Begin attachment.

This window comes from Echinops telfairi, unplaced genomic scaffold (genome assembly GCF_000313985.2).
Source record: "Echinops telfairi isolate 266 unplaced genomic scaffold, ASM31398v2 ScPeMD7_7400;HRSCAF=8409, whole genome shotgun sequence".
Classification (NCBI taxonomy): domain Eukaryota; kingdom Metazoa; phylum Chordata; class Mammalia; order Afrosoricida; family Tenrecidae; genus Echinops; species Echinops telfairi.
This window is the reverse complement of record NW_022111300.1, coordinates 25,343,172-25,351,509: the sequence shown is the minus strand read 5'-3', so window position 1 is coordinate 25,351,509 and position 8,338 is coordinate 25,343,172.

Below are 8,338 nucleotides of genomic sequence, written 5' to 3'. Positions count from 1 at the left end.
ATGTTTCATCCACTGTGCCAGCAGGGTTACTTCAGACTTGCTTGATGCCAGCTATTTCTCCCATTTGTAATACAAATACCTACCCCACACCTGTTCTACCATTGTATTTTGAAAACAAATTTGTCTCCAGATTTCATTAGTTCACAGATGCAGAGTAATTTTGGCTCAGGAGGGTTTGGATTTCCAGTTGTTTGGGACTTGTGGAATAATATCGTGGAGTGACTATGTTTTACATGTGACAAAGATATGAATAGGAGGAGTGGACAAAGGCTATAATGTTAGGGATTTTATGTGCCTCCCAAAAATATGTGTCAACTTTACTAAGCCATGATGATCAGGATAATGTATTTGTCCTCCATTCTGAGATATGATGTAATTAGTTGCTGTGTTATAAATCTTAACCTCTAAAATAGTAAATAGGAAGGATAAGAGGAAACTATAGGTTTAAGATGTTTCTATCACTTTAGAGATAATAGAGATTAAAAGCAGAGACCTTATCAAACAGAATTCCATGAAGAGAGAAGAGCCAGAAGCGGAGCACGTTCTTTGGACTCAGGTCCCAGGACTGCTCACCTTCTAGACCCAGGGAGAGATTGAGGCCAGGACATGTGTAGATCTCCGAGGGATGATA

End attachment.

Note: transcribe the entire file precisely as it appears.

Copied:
This window comes from Echinops telfairi, unplaced genomic scaffold (genome assembly GCF_000313985.2).
Source record: "Echinops telfairi isolate 266 unplaced genomic scaffold, ASM31398v2 ScPeMD7_7400;HRSCAF=8409, whole genome shotgun sequence".
Classification (NCBI taxonomy): domain Eukaryota; kingdom Metazoa; phylum Chordata; class Mammalia; order Afrosoricida; family Tenrecidae; genus Echinops; species Echinops telfairi.
This window is the reverse complement of record NW_022111300.1, coordinates 25,343,172-25,351,509: the sequence shown is the minus strand read 5'-3', so window position 1 is coordinate 25,351,509 and position 8,338 is coordinate 25,343,172.

Below are 8,338 nucleotides of genomic sequence, written 5' to 3'. Positions count from 1 at the left end.
ATGTTTCATCCACTGTGCCAGCAGGGTTACTTCAGACTTGCTTGATGCCAGCTATTTCTCCCATTTGTAATACAAATACCTACCCCACACCTGTTCTACCATTGTATTTTGAAAACAAATTTGTCTCCAGATTTCATTAGTTCACAGATGCAGAGTAATTTTGGCTCAGGAGGGTTTGGATTTCCAGTTGTTTGGGACTTGTGGAATAATATCGTGGAGTGACTATGTTTTACATGTGACAAAGATATGAATAGGAGGAGTGGACAAAGGCTATAATGTTAGGGATTTTATGTGCCTCCCAAAAATATGTGTCAACTTTACTAAGCCATGATGATCAGGATAATGTATTTGTCCTCCATTCTGAGATATGATGTAATTAGTTGCTGTGTTATAAATCTTAACCTCTAAAATAGTAAATAGGAAGGATAAGAGGAAACTATAGGTTTAAGATGTTTCTATCACTTTAGAGATAATAGAGATTAAAAGCAGAGACCTTATCAAACAGAATTCCATGAAGAGAGAAGAGCCAGAAGCGGAGCACGTTCTTTGGACTCAGGTCCCAGGACTGCTCACCTTCTAGACCCAGGGAGAGATTGAGGCCAGGACATGTGTAGATCTCCGAGGGATGATA